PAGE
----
Strategies for optimum growth
Bearing in mind the first half of this month has featured alternating low and high pressure and plenty of rainfall, then we have to assume that granular fertilisation is more efficient than trying to make liquid applications when wind speed levels have been high and in some places it’s very difficult to move application equipment around the golf course / sports facility because of ground conditions. In general, granular fertilisers are more resistant to leaching and more persistent in terms of offering consistent nutrient availability to the grass plant, though a lot depends on the N source. So let’s assume you have a low N, cool-temperature available, granular fertiliser on already. I’d expect to see a nice growth increase for the first half of this week but thereafter this response will drop back as temperatures decrease for the 2nd half of the week.
We have to be realistic then that trying to promote more growth (for disease and / or aeration recovery) is going to be pretty limited when we have a daily projected G.P level hovering around 0.2 per day till the end of the month.
During spring high pressure periods, the air temperature will often rise more than the ground temperature, especially on heavier soils which hold more water and are slower to warm up. We can take advantage of this phenomenon by applying a low N foliar to the grass plant to ensure optimum nutrient availability on a ‘little, but often’ basis. Combining this with a liquid iron provides a nice cosmetic effect, especially as some clubs approach opening their doors at the end of the month and some are already open. Low rates of foliar N, 5-6kg / N/ ha based on cool-temperature available nitrogen forms like ammonium sulphate and potassium nitrate are perfect for the type of weather pattern we look to have for the second part of March. That said, don’t expect lots of clippings / recovery because growth will be temperature-limited.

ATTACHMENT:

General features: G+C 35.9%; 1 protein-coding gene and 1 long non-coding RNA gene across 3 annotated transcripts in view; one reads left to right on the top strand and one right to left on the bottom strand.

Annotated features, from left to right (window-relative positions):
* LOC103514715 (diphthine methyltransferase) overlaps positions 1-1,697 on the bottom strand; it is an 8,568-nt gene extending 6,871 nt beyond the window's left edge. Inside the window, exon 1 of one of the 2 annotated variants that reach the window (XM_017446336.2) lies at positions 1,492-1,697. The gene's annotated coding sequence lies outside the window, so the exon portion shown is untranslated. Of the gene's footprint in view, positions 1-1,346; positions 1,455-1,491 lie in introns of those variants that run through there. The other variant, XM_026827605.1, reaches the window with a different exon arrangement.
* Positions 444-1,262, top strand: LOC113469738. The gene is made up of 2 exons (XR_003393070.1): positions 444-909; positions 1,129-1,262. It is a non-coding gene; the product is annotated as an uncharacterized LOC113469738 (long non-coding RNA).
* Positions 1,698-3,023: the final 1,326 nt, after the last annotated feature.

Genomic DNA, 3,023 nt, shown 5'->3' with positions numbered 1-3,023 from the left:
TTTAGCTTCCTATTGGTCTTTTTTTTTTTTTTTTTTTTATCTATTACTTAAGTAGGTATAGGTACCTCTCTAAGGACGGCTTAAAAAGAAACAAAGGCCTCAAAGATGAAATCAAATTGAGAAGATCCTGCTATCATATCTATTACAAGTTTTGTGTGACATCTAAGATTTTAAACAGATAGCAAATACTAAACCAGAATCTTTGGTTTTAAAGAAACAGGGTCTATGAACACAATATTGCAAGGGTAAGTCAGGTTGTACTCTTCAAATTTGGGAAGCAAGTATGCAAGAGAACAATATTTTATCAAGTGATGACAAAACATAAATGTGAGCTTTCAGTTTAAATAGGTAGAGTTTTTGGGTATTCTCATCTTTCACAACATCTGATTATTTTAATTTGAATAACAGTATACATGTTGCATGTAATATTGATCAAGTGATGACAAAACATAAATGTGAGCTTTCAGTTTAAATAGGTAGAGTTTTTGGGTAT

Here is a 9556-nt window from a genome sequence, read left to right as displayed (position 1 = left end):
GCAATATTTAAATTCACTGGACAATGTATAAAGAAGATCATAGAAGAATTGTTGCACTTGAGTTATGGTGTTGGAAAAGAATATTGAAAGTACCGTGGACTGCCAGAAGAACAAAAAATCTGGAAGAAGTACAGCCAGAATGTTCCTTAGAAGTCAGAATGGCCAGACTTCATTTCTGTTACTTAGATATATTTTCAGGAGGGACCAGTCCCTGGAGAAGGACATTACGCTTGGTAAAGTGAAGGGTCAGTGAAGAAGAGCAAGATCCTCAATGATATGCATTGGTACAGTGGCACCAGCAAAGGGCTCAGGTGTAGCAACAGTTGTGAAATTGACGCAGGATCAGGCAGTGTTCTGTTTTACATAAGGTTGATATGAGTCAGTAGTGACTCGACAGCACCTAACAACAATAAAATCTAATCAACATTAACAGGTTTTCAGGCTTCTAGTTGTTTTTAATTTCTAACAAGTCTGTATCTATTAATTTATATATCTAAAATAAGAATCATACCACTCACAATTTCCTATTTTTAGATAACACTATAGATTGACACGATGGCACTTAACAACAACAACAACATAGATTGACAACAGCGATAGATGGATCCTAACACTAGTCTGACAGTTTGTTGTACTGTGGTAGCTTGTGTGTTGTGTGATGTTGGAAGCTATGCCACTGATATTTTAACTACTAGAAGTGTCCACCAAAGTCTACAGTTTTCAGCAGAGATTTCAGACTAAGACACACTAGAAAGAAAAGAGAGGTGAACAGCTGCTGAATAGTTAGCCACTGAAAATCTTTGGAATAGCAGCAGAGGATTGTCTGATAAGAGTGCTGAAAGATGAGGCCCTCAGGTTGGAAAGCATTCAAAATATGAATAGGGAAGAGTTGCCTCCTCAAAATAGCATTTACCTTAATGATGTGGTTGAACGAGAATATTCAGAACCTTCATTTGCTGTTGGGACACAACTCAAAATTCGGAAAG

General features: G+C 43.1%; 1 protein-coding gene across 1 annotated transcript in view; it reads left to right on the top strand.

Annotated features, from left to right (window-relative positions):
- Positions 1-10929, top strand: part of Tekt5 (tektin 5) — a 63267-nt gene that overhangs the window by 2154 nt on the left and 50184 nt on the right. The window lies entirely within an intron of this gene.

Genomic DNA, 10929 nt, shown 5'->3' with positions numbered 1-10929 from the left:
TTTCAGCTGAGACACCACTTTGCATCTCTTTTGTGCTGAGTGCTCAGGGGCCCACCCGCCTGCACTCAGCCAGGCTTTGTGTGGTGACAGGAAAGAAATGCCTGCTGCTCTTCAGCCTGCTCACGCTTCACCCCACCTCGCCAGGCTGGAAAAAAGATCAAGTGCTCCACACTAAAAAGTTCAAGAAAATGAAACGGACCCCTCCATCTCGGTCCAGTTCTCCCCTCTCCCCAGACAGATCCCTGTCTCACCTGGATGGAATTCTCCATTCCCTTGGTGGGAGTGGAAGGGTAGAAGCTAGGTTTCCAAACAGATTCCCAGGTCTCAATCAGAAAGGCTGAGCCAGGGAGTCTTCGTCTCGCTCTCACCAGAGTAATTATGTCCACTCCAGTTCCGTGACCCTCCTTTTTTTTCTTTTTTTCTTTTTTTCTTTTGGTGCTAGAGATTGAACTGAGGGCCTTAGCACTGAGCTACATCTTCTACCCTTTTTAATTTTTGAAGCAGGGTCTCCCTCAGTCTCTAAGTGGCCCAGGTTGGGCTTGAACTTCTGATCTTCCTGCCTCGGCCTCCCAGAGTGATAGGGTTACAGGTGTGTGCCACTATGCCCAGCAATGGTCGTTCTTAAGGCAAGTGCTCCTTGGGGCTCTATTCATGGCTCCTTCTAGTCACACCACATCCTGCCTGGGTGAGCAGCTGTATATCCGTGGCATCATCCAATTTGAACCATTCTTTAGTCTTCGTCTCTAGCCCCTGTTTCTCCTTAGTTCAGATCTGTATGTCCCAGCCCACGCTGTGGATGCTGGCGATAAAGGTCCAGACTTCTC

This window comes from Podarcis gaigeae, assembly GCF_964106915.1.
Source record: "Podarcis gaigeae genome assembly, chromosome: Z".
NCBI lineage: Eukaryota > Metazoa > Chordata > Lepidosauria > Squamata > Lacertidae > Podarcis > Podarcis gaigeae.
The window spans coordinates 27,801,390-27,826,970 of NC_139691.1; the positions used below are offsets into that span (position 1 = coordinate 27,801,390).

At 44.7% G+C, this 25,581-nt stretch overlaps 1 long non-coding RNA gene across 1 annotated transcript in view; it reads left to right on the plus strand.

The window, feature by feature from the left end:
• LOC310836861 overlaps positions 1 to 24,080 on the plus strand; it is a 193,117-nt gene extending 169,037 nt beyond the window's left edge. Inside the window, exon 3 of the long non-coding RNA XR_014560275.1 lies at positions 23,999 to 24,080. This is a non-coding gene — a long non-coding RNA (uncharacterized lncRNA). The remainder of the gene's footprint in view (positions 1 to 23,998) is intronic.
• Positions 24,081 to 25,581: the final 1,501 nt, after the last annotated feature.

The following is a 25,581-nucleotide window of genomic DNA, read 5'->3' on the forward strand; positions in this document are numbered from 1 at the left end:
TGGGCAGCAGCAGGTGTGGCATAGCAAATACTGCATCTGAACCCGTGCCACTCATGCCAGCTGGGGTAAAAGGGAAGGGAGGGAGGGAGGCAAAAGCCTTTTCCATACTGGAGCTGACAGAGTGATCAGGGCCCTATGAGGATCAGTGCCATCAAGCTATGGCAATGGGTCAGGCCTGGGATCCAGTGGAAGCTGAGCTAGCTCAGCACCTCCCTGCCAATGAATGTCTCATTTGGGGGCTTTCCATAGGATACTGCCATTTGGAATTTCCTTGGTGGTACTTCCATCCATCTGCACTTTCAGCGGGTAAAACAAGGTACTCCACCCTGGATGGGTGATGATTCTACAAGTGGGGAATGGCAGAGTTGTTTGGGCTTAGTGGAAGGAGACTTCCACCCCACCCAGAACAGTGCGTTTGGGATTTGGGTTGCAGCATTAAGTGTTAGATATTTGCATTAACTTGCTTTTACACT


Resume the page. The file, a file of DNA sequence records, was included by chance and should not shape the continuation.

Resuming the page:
I had a number of reports last week of Microdochium disease activity due to some lighter winds, dew accumulation and milder temperatures overnight on the 10th and 11th March. I would expect to see a little more in the first half of this week in those locations that are set to enjoy the milder temperatures but as the temperatures drop and winds pick up towards the end of the week, this should back off as well.
A bit of patience will be required
It is going to be one of those springs that requires patience, last March was the same. For the Thame location in 2020, we hit 4.74 total G.P for the month, so I expect March 2020 and March 2021 to be pretty similar in a lot of locations. That said, April 2020 started off with temperatures hitting 20°C in the first week and we ended up with a total monthly G.P of > 14, so a much better growing month.
That’s an indication of how fast things can change. Till then I think it’s ‘slowly, slowly, catchee Monkey’ (Old English proverb), so I don’t think I’d be embarking on anything too radical in terms of shaving down cutting height, lateral aeration and the like, until we see some discernible improvement in growth prospects.
All the best.